Traveling Ted is a blog that takes readers along on my adventures hiking, canoeing, skiing, and international backpacking. Many blogs focus on one aspect of backpacking, but I tackle both the outdoor adventure side and international exploration as well.

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Hiking the Appalachian Trail is a gigantic undertaking. The amount of training, planning, and preparation needed to conquer America’s most iconic long distance trail intimidates even the most seasoned backpacker. The National Geographic Appalachian Trail map guides, due to all its condensed information, make the preparation and planning a little easier and more compact.

National Geographic Appalachian Trail

National Geographic Appalachian Trail guide maps cover my hiking boots and inspire me to hike the trail soon

The perfect guide book for an Appalachian Trail thru hike

There are many books, guides, and maps on the Appalachian Trail. Proper research utilizing the available tools helps. All guides assist in the planning stage, but when the journey begins, what should a hiker take on the actual AT adventure?

Related: Best day hiking ever in the Great Smoky Mountains

In one glance at the National Geographic Appalachian Trail Map Guides, and I am sold that these guides rock. I have only section hiked the Appalachian Trail; however, I have solo backpacked in many rugged wilderness areas. Most notably, I have hiked Big Bend National Park, Great Smoky Mountains, and Zion. As a result, I believe these guide books would make the perfect tool for an Appalachian Trail hike.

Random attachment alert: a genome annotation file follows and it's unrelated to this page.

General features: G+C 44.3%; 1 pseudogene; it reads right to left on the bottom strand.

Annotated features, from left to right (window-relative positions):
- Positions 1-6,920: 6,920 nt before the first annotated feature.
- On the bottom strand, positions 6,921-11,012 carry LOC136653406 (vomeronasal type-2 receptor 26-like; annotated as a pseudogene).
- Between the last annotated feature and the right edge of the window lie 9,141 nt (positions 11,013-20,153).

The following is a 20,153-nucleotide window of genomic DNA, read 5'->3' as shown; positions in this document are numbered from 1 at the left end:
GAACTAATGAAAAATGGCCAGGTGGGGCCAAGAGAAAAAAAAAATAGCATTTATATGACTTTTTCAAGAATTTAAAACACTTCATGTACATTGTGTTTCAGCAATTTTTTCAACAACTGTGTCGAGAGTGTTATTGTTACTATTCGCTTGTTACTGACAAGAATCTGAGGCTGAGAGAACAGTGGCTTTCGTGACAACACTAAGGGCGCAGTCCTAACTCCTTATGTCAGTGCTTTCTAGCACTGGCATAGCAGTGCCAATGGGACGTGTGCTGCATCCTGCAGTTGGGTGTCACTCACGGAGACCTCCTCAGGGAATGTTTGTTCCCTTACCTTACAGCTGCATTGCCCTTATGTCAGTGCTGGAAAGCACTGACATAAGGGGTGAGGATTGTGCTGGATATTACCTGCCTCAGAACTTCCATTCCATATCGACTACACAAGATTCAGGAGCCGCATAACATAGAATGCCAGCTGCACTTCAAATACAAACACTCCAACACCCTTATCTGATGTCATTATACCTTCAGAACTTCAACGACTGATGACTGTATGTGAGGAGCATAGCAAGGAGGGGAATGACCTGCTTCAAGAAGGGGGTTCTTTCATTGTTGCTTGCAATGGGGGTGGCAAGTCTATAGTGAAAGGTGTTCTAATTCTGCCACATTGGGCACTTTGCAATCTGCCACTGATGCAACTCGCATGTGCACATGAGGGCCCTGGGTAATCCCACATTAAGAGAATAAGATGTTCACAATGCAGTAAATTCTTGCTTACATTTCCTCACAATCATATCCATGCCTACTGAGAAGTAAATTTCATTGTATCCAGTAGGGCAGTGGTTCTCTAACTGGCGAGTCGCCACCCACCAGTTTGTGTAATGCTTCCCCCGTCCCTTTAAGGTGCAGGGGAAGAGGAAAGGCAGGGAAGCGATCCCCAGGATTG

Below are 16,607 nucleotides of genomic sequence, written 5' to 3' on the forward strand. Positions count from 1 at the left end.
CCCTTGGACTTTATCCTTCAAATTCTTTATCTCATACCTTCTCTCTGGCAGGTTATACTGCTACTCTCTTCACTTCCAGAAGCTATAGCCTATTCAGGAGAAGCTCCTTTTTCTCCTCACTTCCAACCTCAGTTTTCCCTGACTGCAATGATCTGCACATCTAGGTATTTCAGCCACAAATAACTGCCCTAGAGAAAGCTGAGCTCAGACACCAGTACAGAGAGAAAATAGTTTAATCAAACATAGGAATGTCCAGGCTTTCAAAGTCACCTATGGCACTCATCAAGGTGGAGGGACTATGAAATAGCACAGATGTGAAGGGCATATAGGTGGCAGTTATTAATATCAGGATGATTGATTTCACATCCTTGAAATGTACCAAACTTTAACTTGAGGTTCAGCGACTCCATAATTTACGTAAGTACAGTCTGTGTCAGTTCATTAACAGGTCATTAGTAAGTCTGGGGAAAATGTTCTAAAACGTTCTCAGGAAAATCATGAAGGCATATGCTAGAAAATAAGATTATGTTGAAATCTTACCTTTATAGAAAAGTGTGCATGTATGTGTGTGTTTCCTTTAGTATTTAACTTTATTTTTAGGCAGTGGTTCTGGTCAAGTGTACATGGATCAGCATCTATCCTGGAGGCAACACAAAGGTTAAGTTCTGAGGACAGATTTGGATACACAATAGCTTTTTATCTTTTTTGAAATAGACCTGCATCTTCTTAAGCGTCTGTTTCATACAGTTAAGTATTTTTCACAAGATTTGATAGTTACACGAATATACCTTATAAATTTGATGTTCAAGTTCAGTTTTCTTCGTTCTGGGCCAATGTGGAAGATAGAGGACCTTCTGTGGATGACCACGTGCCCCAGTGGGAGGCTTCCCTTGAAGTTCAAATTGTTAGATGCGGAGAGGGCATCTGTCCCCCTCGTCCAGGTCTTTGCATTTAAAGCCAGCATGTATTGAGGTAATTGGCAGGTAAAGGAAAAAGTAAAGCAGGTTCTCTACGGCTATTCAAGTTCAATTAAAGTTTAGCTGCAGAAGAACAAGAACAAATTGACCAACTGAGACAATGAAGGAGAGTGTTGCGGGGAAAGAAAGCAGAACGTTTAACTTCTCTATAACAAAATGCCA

It would not be necessary to have all 13 maps in the backpack at one time. A hiker could mail the booklets not in use to future spots along the trail. Sections already hiked could be mailed home or given to hikers coming from the opposite direction.

Great Smoky Mountain trail

National Geographic Appalachian Trail map guides – The iconic white blaze of the Appalachian Trail

The National Geographic Appalachian Trail guide maps are more than just maps

The name map guides is a fitting title to this series because they are more than just maps. A thru hike contains unique obstacles unlike other hiking adventure. A simple map with basic trail information works for a day or overnight hike, but not for something as complex as a 2,000 mile trail.

Long distance hikers need more information. They require resupply information, post office information, and they need to know where to find the next restaurant and shower.  The National Geographic Appalachian Trail maps guides contain this extra information. In addition, the size of the booklets allow for easy storage in a backpack pocket or perhaps a fanny pack.

Smoky Mountain bear encounters -

National Geographic Appalachian Trail guides also provide safety information

Both thru and section hikers would enjoy these guide books. The nice aspect about having 13 different booklets is section hikers only have to purchase one or two editions.  Thru hikers would only need to carry one or two at a time.

What is included in each National Geographic Appalachian Trail map guide